Mitsubishi launched its latest home theater projector, the Diamond 3D 1080p, at CEDIA. The LCoS unit is capable of producing 100+ inch images at a 120,000:1 contrast. The Diamond 3D projector has an auto-iris function and a 120Hz refresh rate. Users can tweak the color, intensity and brightness, as well as individual red, green, cyan, magenta and yellow colors through the independent management function, reports Electronicista.com. No word on the 3D protocol used, pricing or availability.

Optoma and 3D projection

Optoma‘s new 3D-XL converter box enables 720p 3D projectors to play 3D Blu-ray discs through their HDMI inputs. This is big news. Before, 720p projectors were only able to receive content from a PC through a VGA or DVI cable, which could reduce the image quality to a lousy 480i.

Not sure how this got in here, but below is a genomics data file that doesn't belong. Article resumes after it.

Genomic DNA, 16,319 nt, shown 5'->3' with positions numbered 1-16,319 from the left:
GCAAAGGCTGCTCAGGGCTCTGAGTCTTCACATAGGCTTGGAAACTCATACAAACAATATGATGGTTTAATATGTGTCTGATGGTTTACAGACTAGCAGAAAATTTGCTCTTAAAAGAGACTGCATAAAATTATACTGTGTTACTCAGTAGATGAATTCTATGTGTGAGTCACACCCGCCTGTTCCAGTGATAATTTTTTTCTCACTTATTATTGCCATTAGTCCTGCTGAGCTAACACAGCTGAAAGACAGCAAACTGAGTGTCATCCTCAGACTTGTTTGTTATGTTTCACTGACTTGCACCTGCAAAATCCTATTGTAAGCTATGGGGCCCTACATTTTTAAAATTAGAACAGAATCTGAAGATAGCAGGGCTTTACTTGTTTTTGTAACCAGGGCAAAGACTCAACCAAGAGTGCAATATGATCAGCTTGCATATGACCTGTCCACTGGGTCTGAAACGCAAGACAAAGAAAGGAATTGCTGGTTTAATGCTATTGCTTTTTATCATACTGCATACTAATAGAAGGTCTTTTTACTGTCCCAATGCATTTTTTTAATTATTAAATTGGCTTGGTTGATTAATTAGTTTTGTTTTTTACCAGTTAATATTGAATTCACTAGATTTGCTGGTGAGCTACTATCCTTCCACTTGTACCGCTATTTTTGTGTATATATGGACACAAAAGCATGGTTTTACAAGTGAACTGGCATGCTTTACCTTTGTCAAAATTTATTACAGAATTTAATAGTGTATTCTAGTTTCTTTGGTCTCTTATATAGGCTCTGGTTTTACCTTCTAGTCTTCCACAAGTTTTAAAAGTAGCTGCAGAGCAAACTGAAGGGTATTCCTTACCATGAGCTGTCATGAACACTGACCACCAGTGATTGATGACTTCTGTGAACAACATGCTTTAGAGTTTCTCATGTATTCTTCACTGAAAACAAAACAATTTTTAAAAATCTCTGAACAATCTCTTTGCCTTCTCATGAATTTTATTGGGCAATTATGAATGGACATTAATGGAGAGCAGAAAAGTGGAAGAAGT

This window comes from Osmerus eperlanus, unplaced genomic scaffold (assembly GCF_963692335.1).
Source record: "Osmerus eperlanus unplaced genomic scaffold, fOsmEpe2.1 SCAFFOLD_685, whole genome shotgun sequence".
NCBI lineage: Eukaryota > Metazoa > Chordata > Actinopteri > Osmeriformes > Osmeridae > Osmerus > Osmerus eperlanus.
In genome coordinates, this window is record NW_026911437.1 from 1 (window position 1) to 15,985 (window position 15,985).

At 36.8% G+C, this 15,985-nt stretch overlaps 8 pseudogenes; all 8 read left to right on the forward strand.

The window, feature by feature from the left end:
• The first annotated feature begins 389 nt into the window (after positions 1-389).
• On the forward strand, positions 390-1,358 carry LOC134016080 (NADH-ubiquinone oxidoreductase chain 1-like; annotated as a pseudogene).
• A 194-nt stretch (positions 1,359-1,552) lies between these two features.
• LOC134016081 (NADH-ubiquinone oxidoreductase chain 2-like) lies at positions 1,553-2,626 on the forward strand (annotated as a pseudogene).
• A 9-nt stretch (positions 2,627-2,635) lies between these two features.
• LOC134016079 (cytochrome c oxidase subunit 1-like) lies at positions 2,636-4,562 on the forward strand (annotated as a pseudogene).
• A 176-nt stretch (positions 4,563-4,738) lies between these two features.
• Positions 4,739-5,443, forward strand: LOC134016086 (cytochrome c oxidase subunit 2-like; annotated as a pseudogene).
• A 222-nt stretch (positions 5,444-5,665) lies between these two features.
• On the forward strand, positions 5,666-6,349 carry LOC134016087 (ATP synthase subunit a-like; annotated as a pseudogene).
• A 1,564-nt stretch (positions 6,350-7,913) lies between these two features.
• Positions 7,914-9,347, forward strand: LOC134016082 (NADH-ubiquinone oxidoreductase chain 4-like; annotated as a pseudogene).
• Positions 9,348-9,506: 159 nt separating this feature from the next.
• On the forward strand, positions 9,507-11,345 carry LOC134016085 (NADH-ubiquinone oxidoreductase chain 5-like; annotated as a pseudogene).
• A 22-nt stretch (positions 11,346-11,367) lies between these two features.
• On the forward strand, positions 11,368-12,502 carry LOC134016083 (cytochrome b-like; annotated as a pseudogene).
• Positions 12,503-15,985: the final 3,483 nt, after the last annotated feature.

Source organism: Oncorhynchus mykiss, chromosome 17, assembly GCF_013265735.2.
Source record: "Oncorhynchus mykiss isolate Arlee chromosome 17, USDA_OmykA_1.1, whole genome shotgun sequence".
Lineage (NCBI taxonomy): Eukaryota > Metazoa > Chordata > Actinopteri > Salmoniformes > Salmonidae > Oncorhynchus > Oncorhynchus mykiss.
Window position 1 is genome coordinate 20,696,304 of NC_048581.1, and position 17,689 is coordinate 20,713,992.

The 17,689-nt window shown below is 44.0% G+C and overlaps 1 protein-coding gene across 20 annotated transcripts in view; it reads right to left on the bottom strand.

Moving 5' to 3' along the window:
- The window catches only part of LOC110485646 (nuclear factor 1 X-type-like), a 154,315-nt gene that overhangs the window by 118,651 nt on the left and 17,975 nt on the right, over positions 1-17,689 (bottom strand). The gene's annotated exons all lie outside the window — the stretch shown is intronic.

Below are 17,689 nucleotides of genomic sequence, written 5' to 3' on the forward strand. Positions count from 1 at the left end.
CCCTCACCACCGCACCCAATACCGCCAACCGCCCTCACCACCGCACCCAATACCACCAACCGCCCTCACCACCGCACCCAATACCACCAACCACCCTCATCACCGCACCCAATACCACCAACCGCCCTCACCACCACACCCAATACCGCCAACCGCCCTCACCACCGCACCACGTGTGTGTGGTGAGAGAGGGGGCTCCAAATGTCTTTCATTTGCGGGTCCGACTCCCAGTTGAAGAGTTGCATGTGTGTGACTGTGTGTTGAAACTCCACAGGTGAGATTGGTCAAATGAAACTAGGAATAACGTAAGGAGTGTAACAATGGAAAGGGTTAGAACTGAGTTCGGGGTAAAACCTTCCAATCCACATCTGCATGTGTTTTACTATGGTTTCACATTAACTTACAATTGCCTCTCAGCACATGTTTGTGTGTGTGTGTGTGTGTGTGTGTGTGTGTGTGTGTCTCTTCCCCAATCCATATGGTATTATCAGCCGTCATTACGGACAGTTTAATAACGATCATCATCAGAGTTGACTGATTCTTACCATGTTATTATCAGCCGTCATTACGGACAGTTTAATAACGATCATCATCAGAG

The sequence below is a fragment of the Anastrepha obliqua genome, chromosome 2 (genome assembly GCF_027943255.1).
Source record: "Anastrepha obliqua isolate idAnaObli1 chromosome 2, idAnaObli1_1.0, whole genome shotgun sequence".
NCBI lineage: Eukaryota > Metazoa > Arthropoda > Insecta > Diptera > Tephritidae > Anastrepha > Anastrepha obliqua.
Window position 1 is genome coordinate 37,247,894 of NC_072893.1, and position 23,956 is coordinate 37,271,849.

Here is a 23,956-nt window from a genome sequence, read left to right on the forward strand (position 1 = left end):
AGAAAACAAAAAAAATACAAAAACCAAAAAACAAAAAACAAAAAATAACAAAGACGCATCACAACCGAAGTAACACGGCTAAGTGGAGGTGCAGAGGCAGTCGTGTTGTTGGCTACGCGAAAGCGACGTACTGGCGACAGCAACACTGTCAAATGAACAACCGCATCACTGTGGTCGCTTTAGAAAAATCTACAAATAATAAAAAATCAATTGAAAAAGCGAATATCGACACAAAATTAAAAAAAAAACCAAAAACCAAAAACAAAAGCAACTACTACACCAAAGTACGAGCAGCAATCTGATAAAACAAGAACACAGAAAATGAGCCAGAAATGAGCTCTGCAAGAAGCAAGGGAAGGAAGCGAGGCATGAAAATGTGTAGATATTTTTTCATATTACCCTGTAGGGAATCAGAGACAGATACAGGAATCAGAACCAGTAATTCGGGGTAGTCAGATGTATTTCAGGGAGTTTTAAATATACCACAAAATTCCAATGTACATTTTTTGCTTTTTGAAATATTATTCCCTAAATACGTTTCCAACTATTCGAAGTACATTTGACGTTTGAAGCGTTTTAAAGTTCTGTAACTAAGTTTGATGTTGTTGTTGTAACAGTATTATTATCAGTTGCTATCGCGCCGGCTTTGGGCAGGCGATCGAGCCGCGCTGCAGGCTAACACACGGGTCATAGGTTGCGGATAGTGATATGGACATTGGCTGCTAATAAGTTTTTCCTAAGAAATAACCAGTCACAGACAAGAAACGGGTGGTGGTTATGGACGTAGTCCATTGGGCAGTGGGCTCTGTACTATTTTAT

Expect this to hit the shelves later this year. The price is a rumored $400.

“The 3D-XL is an important product for the market right now,” Jon Grodern, senior director of product and marketing for Optoma, told MaximumPC.com. “It gives a large installed base a way to embrace 3D life without having to make a new, expensive investment.”

Which innovations in 3D technology are you waiting for?

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Free HDMI cable with purchase of select projectors!

Happy 4th of July from the Projector People

Happy Fourth of July from the Projector People!

In honor of Independence Day, we’re offering a free professional grade Comprehensive HDMI cable, a $25 value, with the purchase of select home theater projectors, including top-of-the-line models from Mitsubishi, Epson, Panasonic and more.